The Chinese travel industry boomed in the late 1980’s, when midlevel managers, students, and elderly people traveling both for business and for pleasure. However with airports and train stations packed, there were no catering services in place to feed hungry travelers – only restaurants that closed early and hot water. Recognizing an opportunity, Tingyi sold noodles in Styrofoam bowls providing plastic utensils and packaged seasonings at the same time. Muscling its way into the Chinese market, Tingyi has maintained its market leadership through innovations such as new seasoning. Currently, Tingyi offers more than 200 flavors – appealing to different climates and cultures across China – and churns out 16 billion noodle servings a year in highly automated mainland factories.
Among its three most significant competitors in the Chinese instant noodle market – Uni-President (統一), Hualong (華龍) and Baixiang (白象) – Tingyi dominates the market with over 55% of the market share (Figure 1.1). Although increased price of raw materials such as flour and palm oil decreased Tingyi’s gross margin in 2010 to 28.83%, the company was able to adjust its product structure and increase efficiency allowing single-quarter sales to grow by 35.56%. According to Tingyi’s annual report, market shares in terms of sales value for Tingyi’s bowl noodle and high-end packet noodle was nearly 70% in 2010.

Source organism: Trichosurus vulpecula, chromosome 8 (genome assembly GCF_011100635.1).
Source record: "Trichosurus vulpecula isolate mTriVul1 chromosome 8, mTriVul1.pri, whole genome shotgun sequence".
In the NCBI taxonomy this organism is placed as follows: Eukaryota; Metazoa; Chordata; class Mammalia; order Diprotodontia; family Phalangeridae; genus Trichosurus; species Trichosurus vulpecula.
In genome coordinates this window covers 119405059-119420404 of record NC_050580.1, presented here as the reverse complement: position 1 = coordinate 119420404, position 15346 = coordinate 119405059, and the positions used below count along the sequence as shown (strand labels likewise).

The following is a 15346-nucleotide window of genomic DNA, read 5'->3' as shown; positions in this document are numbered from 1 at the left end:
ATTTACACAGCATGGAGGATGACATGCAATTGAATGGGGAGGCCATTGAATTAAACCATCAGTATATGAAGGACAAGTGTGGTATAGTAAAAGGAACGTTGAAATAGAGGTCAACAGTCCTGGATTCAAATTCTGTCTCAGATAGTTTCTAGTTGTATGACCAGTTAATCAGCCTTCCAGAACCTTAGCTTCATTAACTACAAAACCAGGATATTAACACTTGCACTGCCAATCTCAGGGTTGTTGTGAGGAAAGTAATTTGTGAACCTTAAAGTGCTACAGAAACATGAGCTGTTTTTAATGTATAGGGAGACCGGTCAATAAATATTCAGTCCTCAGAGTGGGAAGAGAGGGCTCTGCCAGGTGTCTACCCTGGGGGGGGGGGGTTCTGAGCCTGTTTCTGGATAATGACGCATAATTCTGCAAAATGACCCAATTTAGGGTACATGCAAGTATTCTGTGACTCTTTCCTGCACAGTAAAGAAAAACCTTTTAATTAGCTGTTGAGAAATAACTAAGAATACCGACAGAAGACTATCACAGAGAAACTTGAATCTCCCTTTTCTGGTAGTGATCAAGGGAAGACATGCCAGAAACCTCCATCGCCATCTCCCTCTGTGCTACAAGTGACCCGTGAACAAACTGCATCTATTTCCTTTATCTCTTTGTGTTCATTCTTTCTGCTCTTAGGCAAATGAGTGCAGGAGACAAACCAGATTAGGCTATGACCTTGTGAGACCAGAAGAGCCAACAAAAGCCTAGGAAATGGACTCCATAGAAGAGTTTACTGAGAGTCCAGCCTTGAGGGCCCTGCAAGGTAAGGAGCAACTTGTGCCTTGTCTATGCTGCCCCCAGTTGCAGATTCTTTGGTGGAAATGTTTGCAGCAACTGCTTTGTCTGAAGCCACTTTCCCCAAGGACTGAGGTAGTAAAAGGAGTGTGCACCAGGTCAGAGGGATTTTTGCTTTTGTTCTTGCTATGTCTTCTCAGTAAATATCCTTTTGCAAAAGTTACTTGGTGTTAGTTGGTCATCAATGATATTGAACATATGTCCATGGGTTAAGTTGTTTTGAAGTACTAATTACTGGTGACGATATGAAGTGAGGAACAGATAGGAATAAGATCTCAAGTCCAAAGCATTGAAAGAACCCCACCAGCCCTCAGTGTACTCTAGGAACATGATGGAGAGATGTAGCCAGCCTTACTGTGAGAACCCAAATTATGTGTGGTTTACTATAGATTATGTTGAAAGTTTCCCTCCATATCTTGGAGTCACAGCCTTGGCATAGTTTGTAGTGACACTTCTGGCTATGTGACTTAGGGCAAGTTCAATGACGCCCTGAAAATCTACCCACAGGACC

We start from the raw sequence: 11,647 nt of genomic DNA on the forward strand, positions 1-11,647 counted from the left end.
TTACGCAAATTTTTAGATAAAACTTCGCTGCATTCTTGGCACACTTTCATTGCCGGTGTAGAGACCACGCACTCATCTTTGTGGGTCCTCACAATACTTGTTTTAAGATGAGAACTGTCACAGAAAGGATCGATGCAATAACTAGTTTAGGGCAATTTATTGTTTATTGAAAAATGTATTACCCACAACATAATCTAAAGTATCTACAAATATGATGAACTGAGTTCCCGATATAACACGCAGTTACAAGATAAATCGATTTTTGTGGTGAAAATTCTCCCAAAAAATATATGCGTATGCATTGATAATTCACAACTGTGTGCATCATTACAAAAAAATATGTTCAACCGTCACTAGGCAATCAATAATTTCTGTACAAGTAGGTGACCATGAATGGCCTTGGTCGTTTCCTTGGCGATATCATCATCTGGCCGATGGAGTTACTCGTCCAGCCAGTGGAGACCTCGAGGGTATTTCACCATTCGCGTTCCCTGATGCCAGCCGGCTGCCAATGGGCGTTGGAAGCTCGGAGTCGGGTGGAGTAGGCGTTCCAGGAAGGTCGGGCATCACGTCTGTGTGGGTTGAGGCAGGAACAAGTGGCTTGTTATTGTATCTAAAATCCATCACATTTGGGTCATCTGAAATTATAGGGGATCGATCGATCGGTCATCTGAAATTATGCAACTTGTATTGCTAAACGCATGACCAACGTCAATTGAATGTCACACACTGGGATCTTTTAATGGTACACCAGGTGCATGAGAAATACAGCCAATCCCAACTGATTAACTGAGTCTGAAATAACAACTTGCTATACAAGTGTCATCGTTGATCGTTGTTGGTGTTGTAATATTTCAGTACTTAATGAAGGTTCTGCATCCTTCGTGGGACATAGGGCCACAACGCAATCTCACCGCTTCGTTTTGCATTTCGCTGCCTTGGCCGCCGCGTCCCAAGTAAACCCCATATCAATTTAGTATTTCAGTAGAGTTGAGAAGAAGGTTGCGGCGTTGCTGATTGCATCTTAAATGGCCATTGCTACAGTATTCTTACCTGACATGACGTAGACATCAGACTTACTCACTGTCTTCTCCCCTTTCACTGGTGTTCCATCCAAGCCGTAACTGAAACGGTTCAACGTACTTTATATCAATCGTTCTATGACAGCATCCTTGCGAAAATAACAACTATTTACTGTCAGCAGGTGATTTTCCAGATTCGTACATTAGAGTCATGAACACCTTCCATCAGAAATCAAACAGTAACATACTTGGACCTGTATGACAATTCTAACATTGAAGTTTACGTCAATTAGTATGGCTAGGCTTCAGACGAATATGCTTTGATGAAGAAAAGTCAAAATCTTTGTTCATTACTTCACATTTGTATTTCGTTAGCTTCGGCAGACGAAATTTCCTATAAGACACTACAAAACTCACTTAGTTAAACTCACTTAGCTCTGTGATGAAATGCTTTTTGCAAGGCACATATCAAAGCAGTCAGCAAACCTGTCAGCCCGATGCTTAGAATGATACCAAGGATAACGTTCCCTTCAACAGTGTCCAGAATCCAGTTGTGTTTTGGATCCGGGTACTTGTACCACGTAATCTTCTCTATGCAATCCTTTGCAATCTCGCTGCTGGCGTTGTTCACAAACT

Even though Tingyi increased its selling price in April 2011 by RMB0.50 per pack (average of 15%) to offset rising costs, Chinese consumers are incredibly loyal to Master Kong’s products largely because of the company’s brand awareness and market penetration. Therefore, Tingyi has no fear of losing market share especially since its competitors also have to increase selling prices under the stress of rising costs. Consequently, in line with China’s rising CPI, unit prices for instant noodles increased by 11% in 2010 and 9% in 2011.
Master Kong, betting on China`s...
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